Jaylen Samuels became an incredibly valuable asset down the stretch, particularly in Yahoo leagues. A dynasty manager outside of the playoffs in evaluation mode, recognizing that he may not have a role with a healthy James Conner and another potential running back addition to compete with, would have sought out trades with a playoff team for a rookie draft-pick deal.
Identify targets (based on projected pick, lack of trade acumen, or trade style)
Identifying targets when deciding to trade for a rookie pick is a critical step, especially for in-season trades. The first thing you want to identify is your personal rookie targets via your shortlist. Then determine which owners may have picks that would lead to landing your target. After completing those steps, you need to identify which owners are most likely to relinquish a draft pick at a cost that is amenable to you. Finally, you need to identify your rival’s trade styles to ascertain if there is a potential fit.
Identify friends or experts you trust enough to bounce ideas/thoughts off of
An important part of any trade process is the ability to bounce ideas off a trusted peer or expert. Often times owners are just looking for reassurance rather than someone to make a decision for them, and that is perfectly fine. A confirmation bias perspective is often how fantasy players identify their most trusted or favorite ‘fantasy guru.’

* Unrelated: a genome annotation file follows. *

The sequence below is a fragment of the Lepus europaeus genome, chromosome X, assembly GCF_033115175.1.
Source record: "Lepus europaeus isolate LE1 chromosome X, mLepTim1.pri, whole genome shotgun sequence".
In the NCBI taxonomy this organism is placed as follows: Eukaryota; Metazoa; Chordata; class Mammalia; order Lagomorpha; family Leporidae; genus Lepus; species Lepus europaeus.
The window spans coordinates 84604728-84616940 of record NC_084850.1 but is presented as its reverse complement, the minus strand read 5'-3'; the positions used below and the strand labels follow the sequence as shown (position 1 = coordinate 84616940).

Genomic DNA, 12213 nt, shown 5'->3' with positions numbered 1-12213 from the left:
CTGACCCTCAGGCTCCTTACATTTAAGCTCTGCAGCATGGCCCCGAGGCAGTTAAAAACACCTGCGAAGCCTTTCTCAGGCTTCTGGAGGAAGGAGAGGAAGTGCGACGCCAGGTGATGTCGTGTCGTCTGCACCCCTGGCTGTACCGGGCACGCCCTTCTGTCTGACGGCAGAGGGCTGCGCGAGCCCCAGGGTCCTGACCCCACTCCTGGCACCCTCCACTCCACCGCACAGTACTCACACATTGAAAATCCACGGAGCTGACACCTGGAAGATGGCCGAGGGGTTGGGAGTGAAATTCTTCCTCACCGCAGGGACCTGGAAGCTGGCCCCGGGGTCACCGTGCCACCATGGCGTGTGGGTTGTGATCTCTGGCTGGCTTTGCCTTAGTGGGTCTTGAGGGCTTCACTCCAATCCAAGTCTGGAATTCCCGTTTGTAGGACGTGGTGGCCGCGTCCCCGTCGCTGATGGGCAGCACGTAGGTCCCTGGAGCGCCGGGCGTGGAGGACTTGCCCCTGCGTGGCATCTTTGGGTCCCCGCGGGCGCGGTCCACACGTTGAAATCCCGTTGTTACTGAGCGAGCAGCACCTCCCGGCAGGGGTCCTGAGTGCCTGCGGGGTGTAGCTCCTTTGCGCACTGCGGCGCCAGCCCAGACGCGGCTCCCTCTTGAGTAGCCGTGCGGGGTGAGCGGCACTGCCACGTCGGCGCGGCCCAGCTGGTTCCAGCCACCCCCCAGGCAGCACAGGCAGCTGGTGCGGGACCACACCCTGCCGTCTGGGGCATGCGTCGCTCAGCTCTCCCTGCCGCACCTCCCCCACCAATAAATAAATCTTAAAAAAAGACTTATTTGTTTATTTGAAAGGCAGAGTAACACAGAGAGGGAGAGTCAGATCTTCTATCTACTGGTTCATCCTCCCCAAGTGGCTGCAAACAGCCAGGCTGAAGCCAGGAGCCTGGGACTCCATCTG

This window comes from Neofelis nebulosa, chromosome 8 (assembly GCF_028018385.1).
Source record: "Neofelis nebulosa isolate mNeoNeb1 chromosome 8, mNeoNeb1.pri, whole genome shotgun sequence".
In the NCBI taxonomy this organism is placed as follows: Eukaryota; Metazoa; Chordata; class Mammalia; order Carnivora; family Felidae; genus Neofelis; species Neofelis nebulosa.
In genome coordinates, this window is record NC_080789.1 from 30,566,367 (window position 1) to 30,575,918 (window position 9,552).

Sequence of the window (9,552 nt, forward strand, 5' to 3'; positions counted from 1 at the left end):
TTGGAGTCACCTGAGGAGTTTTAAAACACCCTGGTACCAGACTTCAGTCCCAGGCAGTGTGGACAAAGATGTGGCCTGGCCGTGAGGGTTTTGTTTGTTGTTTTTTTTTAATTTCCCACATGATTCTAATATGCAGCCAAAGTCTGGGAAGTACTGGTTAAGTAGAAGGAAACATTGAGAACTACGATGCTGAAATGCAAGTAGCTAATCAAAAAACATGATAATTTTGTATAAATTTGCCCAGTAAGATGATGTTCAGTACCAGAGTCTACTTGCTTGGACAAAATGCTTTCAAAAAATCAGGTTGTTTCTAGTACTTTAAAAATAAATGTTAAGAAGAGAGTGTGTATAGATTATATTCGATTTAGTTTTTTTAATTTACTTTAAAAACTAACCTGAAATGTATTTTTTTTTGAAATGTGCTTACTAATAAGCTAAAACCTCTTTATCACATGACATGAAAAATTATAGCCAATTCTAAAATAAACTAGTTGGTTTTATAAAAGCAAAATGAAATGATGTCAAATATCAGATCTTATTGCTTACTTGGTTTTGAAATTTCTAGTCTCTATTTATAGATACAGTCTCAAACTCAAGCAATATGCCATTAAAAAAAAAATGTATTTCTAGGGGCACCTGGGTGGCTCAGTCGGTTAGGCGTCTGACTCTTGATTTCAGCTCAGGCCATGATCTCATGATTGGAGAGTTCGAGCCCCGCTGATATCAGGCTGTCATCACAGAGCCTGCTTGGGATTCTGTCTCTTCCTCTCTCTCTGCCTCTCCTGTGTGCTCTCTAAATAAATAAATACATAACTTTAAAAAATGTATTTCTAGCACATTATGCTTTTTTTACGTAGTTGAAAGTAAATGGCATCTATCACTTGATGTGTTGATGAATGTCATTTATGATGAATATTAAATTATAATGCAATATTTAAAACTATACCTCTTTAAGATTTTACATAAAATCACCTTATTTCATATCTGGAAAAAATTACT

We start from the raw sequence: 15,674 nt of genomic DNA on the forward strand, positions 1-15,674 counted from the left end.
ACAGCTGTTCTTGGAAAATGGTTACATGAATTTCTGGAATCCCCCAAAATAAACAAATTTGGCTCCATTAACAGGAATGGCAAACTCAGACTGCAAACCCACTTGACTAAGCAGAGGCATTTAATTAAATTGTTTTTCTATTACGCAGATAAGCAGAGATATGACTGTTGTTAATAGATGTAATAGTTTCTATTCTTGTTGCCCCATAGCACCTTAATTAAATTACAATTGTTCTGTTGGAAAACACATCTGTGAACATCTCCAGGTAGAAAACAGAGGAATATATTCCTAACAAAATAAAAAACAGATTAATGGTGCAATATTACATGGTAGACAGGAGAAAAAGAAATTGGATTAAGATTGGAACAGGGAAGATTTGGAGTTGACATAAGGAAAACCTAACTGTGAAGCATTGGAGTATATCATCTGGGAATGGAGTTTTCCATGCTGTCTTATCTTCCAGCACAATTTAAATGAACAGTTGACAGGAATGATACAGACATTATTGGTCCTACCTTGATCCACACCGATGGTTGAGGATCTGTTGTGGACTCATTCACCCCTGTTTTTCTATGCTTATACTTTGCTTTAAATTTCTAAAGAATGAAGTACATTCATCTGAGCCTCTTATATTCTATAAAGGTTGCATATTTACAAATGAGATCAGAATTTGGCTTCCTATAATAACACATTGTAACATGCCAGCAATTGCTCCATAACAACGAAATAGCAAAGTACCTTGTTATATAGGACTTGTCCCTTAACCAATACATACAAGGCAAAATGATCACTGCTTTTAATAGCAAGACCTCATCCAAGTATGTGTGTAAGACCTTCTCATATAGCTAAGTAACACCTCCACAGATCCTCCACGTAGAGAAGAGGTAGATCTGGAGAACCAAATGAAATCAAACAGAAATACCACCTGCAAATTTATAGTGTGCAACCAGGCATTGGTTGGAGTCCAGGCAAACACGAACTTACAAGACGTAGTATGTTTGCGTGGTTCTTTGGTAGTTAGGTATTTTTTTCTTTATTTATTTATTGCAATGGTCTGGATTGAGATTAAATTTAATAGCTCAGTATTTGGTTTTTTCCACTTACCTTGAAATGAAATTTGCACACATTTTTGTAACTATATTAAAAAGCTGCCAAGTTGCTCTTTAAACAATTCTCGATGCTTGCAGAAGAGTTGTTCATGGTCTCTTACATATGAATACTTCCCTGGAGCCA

Trade up or purchase (Player X and 3rd for 2nd as opposed to Rd 4 and Player X for Rd 1)
Trading up vs ‘purchase’ differ in both expected cost and another owner’s willingness to engage. Trading up from the third to the second or the second to the first is naturally a much less painful process than trading up to the first all the way from the fourth (purchasing). With some league providers requiring each team to have an equal amount of draft picks, this becomes important to note. Sometimes, if you are blessed with a lot of depth, it is advisable to trade up to someone else’s third or second to include in a deal before going to your final target with a trade proposal. Identifying which strategy works best for you and your current roster construction will impact both cost and a rival owner’s potential averseness to a trade. It is much easier to convince an owner to move down to the second round than getting them to both surrender a first and take a replacement pick in the rookie draft’s final round.
Don’t fall victim to groupthink